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More to Three Blind Mice than biking, but that's important, too

The entrance to the Three Blind Mice cycling trails and disc golf course at 1400 Riddle Road.
February 11, 2015 - 7:29 PM

PENTICTON - The city and region have 20/20 vision when it comes to seeing recreation opportunities in the Three Blind Mice area.

City of Penticton Communications Officer Simone Blais said the city has identified the area, located at 1400 Riddle Road, as an area of potential for sport and recreational use.

The Penticton and Area Cycling Association is in the process of developing International Mountain Bike Association certification on its network of trails in the Three Blind Mice area. The IMBA certification will set standards for the trail network.

“The area is also a draw to the area for sport use, whether it be hikers, walkers, or climbers,” Blais said.

A portion of Three Blind Mice was unanimously approved by council last week for the Penticton Disc Golf Club to operate an 18 hole course on approximately 27 acres of the area. Council noted the course would co-exist with PACA's mountain biking activities, which have also been licensed to operate in the area. By formalizing their existence in the Three Blind Mice, the disc golf club hopes to improve their course enough to attract tournaments.

The Three Blind Mice is made up of 300 acres of city owned property, the remainder being Crown land.

“People also use the area for their own purposes,” Blais said, noting there are no plans to formally create a park in the area. The city owned portion of Three Blind Mice was recently designated as parkland under the Official Community Plan, however.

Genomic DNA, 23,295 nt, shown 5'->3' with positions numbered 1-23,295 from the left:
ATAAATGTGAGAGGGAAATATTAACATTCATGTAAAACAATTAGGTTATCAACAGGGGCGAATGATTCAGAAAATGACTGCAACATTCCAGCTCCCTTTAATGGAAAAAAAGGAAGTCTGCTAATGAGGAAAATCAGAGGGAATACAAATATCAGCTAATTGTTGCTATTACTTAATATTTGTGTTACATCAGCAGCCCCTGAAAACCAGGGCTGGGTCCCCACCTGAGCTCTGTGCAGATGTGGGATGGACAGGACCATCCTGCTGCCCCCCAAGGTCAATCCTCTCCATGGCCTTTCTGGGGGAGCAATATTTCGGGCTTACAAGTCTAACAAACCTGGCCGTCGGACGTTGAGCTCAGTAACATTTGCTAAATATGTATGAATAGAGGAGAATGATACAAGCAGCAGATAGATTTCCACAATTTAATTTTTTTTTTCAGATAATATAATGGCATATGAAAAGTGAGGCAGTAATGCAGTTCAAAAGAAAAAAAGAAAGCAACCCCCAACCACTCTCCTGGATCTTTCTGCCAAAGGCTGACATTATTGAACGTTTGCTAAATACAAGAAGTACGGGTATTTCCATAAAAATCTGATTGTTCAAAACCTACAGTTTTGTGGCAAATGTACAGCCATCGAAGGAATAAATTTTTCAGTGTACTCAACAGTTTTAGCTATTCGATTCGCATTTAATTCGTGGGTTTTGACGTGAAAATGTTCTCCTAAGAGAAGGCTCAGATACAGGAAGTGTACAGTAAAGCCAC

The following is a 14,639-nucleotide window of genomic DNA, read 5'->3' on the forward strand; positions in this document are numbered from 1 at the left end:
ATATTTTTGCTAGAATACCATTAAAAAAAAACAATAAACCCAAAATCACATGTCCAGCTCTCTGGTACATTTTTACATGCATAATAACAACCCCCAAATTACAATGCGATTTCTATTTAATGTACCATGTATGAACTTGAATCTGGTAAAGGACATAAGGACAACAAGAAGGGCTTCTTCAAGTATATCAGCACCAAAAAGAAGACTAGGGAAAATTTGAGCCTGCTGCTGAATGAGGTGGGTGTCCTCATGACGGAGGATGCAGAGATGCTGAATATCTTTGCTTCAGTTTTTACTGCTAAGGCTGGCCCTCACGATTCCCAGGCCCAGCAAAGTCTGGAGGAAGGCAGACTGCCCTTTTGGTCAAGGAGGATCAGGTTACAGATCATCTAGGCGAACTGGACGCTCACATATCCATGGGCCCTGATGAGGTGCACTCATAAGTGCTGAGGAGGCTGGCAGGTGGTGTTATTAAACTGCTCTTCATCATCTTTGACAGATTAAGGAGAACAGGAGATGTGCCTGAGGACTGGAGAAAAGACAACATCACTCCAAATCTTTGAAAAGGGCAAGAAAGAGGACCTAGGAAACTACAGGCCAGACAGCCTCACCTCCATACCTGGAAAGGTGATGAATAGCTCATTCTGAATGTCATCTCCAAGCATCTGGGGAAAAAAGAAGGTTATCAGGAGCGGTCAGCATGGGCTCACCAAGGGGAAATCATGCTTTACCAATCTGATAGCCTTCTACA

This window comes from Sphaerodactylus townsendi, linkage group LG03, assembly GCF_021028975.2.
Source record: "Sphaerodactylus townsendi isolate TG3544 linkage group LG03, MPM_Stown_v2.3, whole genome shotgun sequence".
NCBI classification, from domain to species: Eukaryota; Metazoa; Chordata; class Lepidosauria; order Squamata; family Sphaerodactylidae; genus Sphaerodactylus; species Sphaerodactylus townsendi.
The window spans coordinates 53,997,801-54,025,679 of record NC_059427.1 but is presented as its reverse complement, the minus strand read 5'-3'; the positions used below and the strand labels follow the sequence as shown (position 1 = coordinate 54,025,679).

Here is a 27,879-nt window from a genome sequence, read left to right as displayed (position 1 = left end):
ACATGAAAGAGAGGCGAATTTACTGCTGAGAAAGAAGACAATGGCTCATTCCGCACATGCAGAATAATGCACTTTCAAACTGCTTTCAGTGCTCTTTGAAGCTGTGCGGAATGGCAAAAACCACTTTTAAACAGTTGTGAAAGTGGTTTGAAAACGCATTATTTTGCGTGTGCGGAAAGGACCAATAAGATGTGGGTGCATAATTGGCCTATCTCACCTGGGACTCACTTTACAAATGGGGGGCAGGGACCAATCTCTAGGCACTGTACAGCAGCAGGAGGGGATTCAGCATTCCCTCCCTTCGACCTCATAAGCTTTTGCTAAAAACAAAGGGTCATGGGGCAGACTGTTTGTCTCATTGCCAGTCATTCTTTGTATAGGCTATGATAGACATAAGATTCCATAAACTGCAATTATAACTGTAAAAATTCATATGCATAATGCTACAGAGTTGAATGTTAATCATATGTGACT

The Three Blind Mice stands to be an important part of efforts to turn the region into a cycling mecca.

“Cycling is seen as an extremely accessible sport, with many participants,” Blais said.

“Penticton has more bicycle commuters per capita than anywhere else in B.C., and the city and region has an excellent mix of road and mountain bike terrain available, including what is available at Three Blind Mice.

“We’re starting to see several pieces of the cycling puzzle come together,” she said.

The Regional District Okanagan Similkameen also recently expressed interest in facilitating PACA’s recent efforts to draft a master plan in developing a license to use (Section 57) application to the province. The regional district’s KVR trail also has two access points to the Three Blind Mice, which could prove to be a cycling tourism benefit to the entire region.

To contact the reporter for this story, email Steve Arstad at sarstad@infonews.ca or call 250-488-3065. To contact the editor, email mjones@infonews.ca or call 250-718-2724.

News from © InfoTel News Ltd, 2015
InfoTel News Ltd

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